I, a fully registered independent, am not “partisan” or “political” in the pejorative sense of those words. Nor am I a cynic. But I am a trained skeptic. I think it dangerous to assume that government is “pure” when we know that none of us is. I think it vital to spend some of our time on constructive outrage; society’s progress depends on it. In that spirit, I give you a half-dozen examples that come to my mind:

  • 1: Be outraged that we had a budget surplus of hundreds of millions of dollars in Florida, and yet 3 million Floridians (including a half-million children) have no health insurance.
  • 2: Be outraged that your elected representatives in Tallahassee figured out a way to eliminate the taxes on stocks and bonds and liquor by the drink, yet couldn’t find the dollars or gumption to move toward credentialed teachers and, hence, fulfill a constitutional mandate of “high quality” for Florida’s prekindergarten program. And this despite the fact that the latest FCAT scores show more than 65,000 of Florida’s fourth graders are struggling readers. Early investment is crucial..
  • 3: Be outraged that one oil company can make more than $10 billion in just three months, while your gas prices continue to go up. Remember, too, that 80 percent of the tax savings voted this spring by your elected representatives in D.C. went to the top 10 percent of taxpayers..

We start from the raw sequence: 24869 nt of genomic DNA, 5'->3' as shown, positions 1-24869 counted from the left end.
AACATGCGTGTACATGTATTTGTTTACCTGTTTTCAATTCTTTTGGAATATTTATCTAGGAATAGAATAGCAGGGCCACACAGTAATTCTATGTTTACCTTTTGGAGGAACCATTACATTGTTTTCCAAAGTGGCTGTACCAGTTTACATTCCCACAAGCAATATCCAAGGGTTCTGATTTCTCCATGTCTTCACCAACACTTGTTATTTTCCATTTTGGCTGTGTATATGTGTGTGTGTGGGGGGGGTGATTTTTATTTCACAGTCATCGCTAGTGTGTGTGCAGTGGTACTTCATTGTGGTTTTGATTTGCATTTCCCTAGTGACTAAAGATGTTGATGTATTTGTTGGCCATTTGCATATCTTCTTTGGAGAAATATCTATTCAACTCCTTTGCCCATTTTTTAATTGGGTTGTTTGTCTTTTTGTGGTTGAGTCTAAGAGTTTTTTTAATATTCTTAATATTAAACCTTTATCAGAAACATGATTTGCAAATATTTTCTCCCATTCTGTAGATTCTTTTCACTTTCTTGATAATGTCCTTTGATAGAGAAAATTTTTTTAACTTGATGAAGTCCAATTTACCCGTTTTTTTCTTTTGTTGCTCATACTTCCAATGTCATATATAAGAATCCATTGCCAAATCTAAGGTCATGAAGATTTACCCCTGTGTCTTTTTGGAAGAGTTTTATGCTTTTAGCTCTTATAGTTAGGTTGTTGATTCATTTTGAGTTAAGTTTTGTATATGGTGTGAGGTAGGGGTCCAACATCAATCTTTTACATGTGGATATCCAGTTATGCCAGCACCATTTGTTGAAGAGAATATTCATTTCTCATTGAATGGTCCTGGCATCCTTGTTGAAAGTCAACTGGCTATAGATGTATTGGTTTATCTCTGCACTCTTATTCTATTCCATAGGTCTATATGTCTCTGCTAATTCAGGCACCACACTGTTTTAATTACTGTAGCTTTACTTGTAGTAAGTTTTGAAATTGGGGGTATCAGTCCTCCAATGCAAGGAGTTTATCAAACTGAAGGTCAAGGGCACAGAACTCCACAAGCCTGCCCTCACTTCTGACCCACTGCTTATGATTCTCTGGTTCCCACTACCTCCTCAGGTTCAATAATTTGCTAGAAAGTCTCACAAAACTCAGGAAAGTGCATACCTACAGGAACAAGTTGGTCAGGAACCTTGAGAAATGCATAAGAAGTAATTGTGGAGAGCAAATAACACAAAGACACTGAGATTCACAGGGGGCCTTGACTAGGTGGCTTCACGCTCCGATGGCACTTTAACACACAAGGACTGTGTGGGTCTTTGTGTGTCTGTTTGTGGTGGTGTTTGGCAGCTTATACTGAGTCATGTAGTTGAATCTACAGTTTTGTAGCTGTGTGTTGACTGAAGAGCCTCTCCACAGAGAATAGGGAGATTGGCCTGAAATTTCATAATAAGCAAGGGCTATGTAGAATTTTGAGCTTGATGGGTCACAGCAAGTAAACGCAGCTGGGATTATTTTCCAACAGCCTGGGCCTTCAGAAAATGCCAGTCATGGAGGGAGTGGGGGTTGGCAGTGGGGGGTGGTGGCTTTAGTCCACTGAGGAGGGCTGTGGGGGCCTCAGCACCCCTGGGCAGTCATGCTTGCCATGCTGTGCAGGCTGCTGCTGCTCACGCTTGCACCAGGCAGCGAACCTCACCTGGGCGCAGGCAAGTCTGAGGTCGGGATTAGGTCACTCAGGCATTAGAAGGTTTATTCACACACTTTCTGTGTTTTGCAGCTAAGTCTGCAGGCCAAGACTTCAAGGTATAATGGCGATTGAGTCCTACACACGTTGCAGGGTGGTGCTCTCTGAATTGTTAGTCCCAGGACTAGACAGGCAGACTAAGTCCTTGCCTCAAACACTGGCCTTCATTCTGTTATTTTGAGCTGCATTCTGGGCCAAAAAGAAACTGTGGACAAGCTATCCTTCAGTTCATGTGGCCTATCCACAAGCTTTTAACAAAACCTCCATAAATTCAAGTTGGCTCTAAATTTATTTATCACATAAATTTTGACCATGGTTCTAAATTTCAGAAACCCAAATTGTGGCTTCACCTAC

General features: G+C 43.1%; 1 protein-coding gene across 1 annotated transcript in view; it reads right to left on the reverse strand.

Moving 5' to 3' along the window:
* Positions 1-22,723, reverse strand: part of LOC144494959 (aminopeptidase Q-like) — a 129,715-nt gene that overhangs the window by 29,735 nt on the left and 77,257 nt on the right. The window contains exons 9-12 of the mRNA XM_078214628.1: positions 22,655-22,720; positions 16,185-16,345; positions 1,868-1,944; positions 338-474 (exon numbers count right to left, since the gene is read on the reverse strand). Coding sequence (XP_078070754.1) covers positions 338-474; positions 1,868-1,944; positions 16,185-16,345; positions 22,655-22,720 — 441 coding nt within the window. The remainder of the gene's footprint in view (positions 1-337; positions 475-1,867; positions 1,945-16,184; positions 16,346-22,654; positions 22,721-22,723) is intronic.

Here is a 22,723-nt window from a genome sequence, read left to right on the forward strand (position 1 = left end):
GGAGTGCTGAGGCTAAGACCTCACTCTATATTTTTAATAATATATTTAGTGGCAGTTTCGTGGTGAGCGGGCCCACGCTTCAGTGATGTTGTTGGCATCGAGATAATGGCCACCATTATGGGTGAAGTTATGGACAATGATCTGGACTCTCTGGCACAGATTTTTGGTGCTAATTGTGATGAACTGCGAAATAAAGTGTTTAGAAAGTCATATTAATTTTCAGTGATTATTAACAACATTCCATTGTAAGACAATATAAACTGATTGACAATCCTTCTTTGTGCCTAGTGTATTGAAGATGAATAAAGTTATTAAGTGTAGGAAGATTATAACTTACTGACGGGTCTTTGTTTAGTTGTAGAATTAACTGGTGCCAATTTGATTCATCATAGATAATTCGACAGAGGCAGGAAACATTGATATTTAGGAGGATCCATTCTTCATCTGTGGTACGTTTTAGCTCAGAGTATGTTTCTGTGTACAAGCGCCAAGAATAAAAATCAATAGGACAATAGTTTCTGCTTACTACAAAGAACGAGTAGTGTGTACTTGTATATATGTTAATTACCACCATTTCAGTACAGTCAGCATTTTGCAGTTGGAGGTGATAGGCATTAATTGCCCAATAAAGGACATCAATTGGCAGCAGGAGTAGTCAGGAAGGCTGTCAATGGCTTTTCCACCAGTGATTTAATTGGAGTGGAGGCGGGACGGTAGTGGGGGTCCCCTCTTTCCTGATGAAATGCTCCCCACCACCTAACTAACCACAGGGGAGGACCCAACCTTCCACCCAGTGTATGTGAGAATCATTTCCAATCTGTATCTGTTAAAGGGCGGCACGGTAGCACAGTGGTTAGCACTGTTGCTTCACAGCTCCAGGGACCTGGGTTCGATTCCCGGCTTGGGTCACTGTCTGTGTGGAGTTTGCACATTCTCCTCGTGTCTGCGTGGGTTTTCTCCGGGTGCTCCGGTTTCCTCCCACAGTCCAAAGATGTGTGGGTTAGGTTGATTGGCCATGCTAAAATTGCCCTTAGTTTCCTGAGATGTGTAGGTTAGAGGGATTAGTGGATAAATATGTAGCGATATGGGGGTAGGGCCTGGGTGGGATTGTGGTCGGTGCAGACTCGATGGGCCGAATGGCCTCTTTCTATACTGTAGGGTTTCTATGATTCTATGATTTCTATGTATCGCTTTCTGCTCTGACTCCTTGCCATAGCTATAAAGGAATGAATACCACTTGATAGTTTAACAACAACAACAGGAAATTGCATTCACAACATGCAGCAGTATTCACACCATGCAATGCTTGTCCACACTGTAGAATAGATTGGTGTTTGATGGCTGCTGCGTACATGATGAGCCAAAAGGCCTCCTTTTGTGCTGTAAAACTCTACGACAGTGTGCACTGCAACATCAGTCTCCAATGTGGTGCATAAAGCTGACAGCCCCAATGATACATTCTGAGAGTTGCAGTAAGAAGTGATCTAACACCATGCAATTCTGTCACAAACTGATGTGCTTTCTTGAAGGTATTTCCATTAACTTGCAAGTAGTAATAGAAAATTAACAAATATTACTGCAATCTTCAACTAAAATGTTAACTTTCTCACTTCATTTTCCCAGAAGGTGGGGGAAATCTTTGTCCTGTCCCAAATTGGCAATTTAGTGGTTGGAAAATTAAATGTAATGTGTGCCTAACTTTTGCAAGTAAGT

• 4: Be outraged that our government sent more than a billion dollars in funny-farm assistance to supposed victims of Hurricanes Katrina and Rita, including season football tickets, alcoholic beverages, a tropical vacation and even a divorce lawyer.
  • 5: Be outraged that personal privacy is under assault in America – aided and abetted by technology that can tell the government whom you called and whom you e mailed and so much more that is only your business.
  • 6: Be outraged that our great country can figure out how to invest $5 billion dollars every month to try to bring democracy to Iraq, and yet we live in a nation where more than 12 million children live in the full definition of poverty.

And don’t let anyone shut you up! Democracy needs you to speak up. “The greatest menace to freedom,” Justice Louis Brandeis told us many years ago, “is an inert people.”

A very great American of my growing-up years was known as “Mr. Conservative.” In the darkest days following Pearl Harbor, Sen. Robert Taft, son of a President, reminded Americans: “Too many people desire to suppress criticism because they think it will give some comfort to the enemy…. If that comfort makes the enemy feel better for a few moments, they are welcome to it…because the maintenance of the right of criticism will do the country maintaining it a great deal more good than it will do the enemy.”

You, the graduates of Florida State, have been superbly educated. You will do well in this world, I am sure. But your real mark will be made by doing good. Being a good person with a healthy sense of outrage is the best example for those who will come after each of us. I do not ask you to be as good as we, your parents and grandparents, have been; rather, I would ask you to be better than us.

Thank you. Congratulations. And God bless each of you and all of us.